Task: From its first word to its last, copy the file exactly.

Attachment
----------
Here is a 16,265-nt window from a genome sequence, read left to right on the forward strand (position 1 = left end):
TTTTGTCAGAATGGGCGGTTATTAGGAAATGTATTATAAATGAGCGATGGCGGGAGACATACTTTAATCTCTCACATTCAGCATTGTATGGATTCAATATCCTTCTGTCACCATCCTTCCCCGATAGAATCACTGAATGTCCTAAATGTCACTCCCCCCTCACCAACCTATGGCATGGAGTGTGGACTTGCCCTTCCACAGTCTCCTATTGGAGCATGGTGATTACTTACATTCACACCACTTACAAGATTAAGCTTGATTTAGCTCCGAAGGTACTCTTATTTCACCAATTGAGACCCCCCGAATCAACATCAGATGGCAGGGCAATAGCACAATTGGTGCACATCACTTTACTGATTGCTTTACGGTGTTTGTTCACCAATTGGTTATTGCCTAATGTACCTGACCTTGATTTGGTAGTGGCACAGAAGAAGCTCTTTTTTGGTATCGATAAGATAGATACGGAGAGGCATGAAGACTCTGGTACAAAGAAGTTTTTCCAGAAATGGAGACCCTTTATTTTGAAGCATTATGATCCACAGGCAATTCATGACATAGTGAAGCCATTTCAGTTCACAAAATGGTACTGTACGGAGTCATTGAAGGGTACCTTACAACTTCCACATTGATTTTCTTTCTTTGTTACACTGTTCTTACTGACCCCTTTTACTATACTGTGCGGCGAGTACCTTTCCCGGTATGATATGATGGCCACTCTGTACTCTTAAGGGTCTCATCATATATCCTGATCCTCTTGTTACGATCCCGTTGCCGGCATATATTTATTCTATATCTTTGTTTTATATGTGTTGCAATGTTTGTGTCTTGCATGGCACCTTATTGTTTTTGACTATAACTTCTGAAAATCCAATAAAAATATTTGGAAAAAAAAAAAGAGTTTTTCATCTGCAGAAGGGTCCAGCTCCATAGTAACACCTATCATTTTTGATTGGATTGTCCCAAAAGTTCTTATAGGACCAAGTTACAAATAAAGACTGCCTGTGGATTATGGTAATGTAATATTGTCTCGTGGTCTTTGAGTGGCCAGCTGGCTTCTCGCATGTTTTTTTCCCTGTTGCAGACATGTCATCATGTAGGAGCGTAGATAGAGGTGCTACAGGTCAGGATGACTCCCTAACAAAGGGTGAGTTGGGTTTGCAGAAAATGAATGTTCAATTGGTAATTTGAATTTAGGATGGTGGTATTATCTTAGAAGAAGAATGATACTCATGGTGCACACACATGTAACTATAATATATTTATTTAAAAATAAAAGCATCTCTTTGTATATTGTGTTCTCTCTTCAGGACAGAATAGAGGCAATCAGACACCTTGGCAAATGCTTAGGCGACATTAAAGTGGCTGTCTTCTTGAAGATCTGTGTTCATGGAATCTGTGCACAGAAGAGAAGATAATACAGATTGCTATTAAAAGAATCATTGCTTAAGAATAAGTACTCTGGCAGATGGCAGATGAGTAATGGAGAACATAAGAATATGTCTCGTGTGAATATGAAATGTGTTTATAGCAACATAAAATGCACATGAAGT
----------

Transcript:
Here is a 16,265-nt window from a genome sequence, read left to right on the forward strand (position 1 = left end):
TTTTGTCAGAATGGGCGGTTATTAGGAAATGTATTATAAATGAGCGATGGCGGGAGACATACTTTAATCTCTCACATTCAGCATTGTATGGATTCAATATCCTTCTGTCACCATCCTTCCCCGATAGAATCACTGAATGTCCTAAATGTCACTCCCCCCTCACCAACCTATGGCATGGAGTGTGGACTTGCCCTTCCACAGTCTCCTATTGGAGCATGGTGATTACTTACATTCACACCACTTACAAGATTAAGCTTGATTTAGCTCCGAAGGTACTCTTATTTCACCAATTGAGACCCCCCGAATCAACATCAGATGGCAGGGCAATAGCACAATTGGTGCACATCACTTTACTGATTGCTTTACGGTGTTTGTTCACCAATTGGTTATTGCCTAATGTACCTGACCTTGATTTGGTAGTGGCACAGAAGAAGCTCTTTTTTGGTATCGATAAGATAGATACGGAGAGGCATGAAGACTCTGGTACAAAGAAGTTTTTCCAGAAATGGAGACCCTTTATTTTGAAGCATTATGATCCACAGGCAATTCATGACATAGTGAAGCCATTTCAGTTCACAAAATGGTACTGTACGGAGTCATTGAAGGGTACCTTACAACTTCCACATTGATTTTCTTTCTTTGTTACACTGTTCTTACTGACCCCTTTTACTATACTGTGCGGCGAGTACCTTTCCCGGTATGATATGATGGCCACTCTGTACTCTTAAGGGTCTCATCATATATCCTGATCCTCTTGTTACGATCCCGTTGCCGGCATATATTTATTCTATATCTTTGTTTTATATGTGTTGCAATGTTTGTGTCTTGCATGGCACCTTATTGTTTTTGACTATAACTTCTGAAAATCCAATAAAAATATTTGGAAAAAAAAAAAGAGTTTTTCATCTGCAGAAGGGTCCAGCTCCATAGTAACACCTATCATTTTTGATTGGATTGTCCCAAAAGTTCTTATAGGACCAAGTTACAAATAAAGACTGCCTGTGGATTATGGTAATGTAATATTGTCTCGTGGTCTTTGAGTGGCCAGCTGGCTTCTCGCATGTTTTTTTCCCTGTTGCAGACATGTCATCATGTAGGAGCGTAGATAGAGGTGCTACAGGTCAGGATGACTCCCTAACAAAGGGTGAGTTGGGTTTGCAGAAAATGAATGTTCAATTGGTAATTTGAATTTAGGATGGTGGTATTATCTTAGAAGAAGAATGATACTCATGGTGCACACACATGTAACTATAATATATTTATTTAAAAATAAAAGCATCTCTTTGTATATTGTGTTCTCTCTTCAGGACAGAATAGAGGCAATCAGACACCTTGGCAAATGCTTAGGCGACATTAAAGTGGCTGTCTTCTTGAAGATCTGTGTTCATGGAATCTGTGCACAGAAGAGAAGATAATACAGATTGCTATTAAAAGAATCATTGCTTAAGAATAAGTACTCTGGCAGATGGCAGATGAGTAATGGAGAACATAAGAATATGTCTCGTGTGAATATGAAATGTGTTTATAGCAACATAAAATGCACATGAAGT